If eonian life is eternal and unending, then eonian punishment must also be eternal and unending—and vice versa. Talbott, however, does not find this argument compelling. It forgets how adjectives work. “Adjectives,” he explains, “often vary in meaning, sometimes greatly, when the nouns they qualify signify different categories of things” (p. 80); and there can be no question that eonian life and eonian punishment belong to two different categories of things. We rightly believe that eonian life is everlasting because it is life in and with the eternal God; but we cannot simply assume that the same everlastingness is to be attributed to the eonian punishment. A tip-off here is our Lord’s use of kolasis, which typically signifies remedial or corrective punishment, as opposed to a purely retributive punishment (timōria). Whereas eonian life with God “is clearly an end in itself—that is, valuable or worth having for its own sake—the punishment (kolasis) is just as clearly a means to an end” (p. 81). If the reading of kolasis as corrective punishment is correct, then that end can only be reconciliation with God. Talbott, however, recognizes that Christ’s choice of kolasis alone is not decisive. “The language of correction and that of retribution often get completely mixed up in ordinary linguistic contexts,” he remarks (p. 81).
Unwilling to put all of his eggs in the kolasis basket, Talbott returns to the question of aiōnios. Relying on William Barclay’s New Testament Words (1964), Talbott offers the following proposal: “Eternal punishment is simply punishment of any duration that has its causal source in the eternal purposes of God” (p. 83). Consider, for example, Jude 7, which speaks of the destruction of Sodom and Gomorrah by puros aiōniou. Clearly this fire did not burn perpetually—it did end after consuming everything; it is not burning today—yet most English translations of the New Testament render the Greek as “eternal fire.” In what sense, then, can it be said to be eternal? The most plausible answer, suggests Talbott: it is a fire that comes from God. He then applies the same reasoning to the Parable of the Last Judgment:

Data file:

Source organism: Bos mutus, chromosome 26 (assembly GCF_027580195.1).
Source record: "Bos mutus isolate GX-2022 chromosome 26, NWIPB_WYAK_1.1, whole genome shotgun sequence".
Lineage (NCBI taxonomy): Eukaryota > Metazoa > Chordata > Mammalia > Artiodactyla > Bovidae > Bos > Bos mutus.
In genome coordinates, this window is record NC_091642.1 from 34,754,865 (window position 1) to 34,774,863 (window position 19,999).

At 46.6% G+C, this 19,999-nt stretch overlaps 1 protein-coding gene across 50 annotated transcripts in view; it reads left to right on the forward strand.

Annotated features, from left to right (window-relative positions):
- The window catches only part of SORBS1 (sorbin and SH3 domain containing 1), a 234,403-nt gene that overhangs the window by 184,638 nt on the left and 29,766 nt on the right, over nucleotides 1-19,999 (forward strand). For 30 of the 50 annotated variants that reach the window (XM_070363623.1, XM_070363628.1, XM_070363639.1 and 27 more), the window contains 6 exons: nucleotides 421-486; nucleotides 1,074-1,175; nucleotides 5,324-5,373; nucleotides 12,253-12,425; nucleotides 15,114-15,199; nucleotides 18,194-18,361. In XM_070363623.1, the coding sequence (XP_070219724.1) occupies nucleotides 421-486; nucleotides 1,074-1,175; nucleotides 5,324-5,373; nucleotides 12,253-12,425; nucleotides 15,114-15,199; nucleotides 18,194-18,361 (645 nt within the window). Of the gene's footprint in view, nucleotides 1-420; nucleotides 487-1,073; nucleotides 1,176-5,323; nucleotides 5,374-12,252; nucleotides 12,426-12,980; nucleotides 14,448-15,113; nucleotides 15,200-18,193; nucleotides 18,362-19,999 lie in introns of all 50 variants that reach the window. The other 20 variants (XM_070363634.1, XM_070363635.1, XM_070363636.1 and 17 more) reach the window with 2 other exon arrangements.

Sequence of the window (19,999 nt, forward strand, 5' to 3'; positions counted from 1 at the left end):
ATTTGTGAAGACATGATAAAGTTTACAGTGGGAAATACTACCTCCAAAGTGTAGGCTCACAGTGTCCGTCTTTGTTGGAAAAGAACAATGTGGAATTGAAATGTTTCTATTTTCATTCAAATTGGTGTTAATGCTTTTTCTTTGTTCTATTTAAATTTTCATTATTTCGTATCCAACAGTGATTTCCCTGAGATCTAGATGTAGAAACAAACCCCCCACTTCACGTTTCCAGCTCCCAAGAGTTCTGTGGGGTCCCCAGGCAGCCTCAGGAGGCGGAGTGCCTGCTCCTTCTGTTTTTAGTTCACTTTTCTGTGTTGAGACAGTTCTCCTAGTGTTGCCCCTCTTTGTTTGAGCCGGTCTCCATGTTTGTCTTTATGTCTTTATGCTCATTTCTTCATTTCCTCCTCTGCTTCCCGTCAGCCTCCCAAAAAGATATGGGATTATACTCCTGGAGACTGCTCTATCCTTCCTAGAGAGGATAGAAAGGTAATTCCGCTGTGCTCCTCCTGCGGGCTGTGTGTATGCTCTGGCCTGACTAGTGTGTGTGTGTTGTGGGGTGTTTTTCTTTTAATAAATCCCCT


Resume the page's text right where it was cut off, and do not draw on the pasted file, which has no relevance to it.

The point here was not that the fire literally burned forever without consuming these cities and continues to burn even today. The point was that the fire is a form of divine judgment upon these cities, a foreshadowing of eschatological judgment, and that its causal source lies in the eternal God himself. And similarly for the eternal fire and the eternal punishment to which Jesus alluded in Matthew 25:41 and 46 respectively: like the fire that consumed Sodom and Gomorrah, this fire will not be eternal in the sense that it will burn forever without consuming anything—without consuming, for example, that which is false within a person—and neither will it be eternal in the sense that it continues forever without accomplishing its corrective purpose. Both the fire and the punishment are eternal in the twofold sense that their causal source lies in the eternal God himself and that their corrective effects will literally endure forever. For anything that the eternal God does (or any specific action of his in the created order) is eternal in the sense that it is the eternal God who does it. (pp. 83-84)